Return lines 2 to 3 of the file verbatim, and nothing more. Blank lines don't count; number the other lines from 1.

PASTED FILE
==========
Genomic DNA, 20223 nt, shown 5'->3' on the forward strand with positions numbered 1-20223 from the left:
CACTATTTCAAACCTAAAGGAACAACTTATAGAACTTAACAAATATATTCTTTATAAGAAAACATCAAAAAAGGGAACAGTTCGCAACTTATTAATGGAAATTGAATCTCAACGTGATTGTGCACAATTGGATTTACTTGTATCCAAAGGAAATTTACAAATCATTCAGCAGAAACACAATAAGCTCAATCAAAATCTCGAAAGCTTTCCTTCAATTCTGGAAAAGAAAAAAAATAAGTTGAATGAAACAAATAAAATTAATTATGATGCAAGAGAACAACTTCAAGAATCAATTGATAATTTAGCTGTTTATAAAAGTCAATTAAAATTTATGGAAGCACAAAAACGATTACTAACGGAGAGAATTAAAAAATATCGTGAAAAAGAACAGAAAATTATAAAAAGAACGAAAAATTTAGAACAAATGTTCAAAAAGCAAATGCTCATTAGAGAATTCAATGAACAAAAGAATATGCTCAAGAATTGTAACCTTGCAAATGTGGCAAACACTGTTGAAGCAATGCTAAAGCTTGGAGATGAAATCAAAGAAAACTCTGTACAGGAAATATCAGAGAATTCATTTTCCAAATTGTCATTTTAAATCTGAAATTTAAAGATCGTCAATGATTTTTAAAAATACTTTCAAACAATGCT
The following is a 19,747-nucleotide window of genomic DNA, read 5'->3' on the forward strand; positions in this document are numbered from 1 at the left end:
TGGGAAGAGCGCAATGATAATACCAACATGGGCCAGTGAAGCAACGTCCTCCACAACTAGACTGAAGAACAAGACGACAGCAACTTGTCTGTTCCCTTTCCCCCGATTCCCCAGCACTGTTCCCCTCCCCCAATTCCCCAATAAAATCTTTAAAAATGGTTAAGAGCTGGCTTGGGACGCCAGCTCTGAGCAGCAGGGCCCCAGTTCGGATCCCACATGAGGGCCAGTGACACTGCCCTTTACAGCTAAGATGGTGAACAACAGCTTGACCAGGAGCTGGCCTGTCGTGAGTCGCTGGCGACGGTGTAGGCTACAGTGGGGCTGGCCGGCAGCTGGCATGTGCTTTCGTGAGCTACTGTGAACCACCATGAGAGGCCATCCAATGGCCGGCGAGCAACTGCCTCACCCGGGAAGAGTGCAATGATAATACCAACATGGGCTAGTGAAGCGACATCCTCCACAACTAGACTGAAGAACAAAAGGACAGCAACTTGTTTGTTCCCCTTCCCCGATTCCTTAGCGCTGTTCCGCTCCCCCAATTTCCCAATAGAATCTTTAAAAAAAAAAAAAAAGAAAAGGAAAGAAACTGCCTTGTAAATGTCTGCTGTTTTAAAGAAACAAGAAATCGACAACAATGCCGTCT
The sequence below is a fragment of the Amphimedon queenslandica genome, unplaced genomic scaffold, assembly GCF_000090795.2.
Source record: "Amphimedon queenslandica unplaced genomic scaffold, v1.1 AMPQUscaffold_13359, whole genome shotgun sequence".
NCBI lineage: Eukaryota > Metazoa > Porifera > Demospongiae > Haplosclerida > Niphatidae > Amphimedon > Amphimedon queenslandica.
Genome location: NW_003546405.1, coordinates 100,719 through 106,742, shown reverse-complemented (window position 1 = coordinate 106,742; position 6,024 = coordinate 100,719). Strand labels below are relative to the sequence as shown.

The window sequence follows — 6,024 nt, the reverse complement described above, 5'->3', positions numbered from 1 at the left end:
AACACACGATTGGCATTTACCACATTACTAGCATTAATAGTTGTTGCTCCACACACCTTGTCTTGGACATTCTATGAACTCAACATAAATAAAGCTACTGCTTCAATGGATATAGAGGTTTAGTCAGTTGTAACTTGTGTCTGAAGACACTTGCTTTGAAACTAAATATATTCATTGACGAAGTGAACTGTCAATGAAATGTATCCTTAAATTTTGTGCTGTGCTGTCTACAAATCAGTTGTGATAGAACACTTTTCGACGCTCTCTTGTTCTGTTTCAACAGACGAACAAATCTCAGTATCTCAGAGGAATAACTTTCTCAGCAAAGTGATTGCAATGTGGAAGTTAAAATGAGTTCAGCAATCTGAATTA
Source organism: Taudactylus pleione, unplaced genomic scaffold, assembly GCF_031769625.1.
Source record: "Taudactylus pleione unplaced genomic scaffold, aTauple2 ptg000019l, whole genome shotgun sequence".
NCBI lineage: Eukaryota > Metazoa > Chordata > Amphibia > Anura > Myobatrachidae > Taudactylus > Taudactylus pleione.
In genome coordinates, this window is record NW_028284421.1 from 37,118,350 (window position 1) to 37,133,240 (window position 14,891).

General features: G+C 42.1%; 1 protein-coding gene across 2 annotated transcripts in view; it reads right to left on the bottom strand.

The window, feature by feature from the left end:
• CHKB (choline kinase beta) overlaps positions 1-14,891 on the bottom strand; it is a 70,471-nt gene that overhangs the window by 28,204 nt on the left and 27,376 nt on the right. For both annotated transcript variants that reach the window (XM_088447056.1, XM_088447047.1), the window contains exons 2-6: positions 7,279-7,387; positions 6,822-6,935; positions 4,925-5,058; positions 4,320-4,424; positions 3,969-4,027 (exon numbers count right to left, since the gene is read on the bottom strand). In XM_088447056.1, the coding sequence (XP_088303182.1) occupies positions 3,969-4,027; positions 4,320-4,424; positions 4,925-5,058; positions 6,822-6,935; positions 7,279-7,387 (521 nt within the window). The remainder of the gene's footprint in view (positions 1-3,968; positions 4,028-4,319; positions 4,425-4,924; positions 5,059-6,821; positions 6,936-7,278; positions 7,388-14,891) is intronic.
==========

CACTATTTCAAACCTAAAGGAACAACTTATAGAACTTAACAAATATATTCTTTATAAGAAAACATCAAAAAAGGGAACAGTTCGCAACTTATTAATGGAAATTGAATCTCAACGTGATTGTGCACAATTGGATTTACTTGTATCCAAAGGAAATTTACAAATCATTCAGCAGAAACACAATAAGCTCAATCAAAATCTCGAAAGCTTTCCTTCAATTCTGGAAAAGAAAAAAAATAAGTTGAATGAAACAAATAAAATTAATTATGATGCAAGAGAACAACTTCAAGAATCAATTGATAATTTAGCTGTTTATAAAAGTCAATTAAAATTTATGGAAGCACAAAAACGATTACTAACGGAGAGAATTAAAAAATATCGTGAAAAAGAACAGAAAATTATAAAAAGAACGAAAAATTTAGAACAAATGTTCAAAAAGCAAATGCTCATTAGAGAATTCAATGAACAAAAGAATATGCTCAAGAATTGTAACCTTGCAAATGTGGCAAACACTGTTGAAGCAATGCTAAAGCTTGGAGATGAAATCAAAGAAAACTCTGTACAGGAAATATCAGAGAATTCATTTTCCAAATTGTCATTTTAAATCTGAAATTTAAAGATCGTCAATGATTTTTAAAAATACTTTCAAACAATGCT
The following is a 19,747-nucleotide window of genomic DNA, read 5'->3' on the forward strand; positions in this document are numbered from 1 at the left end: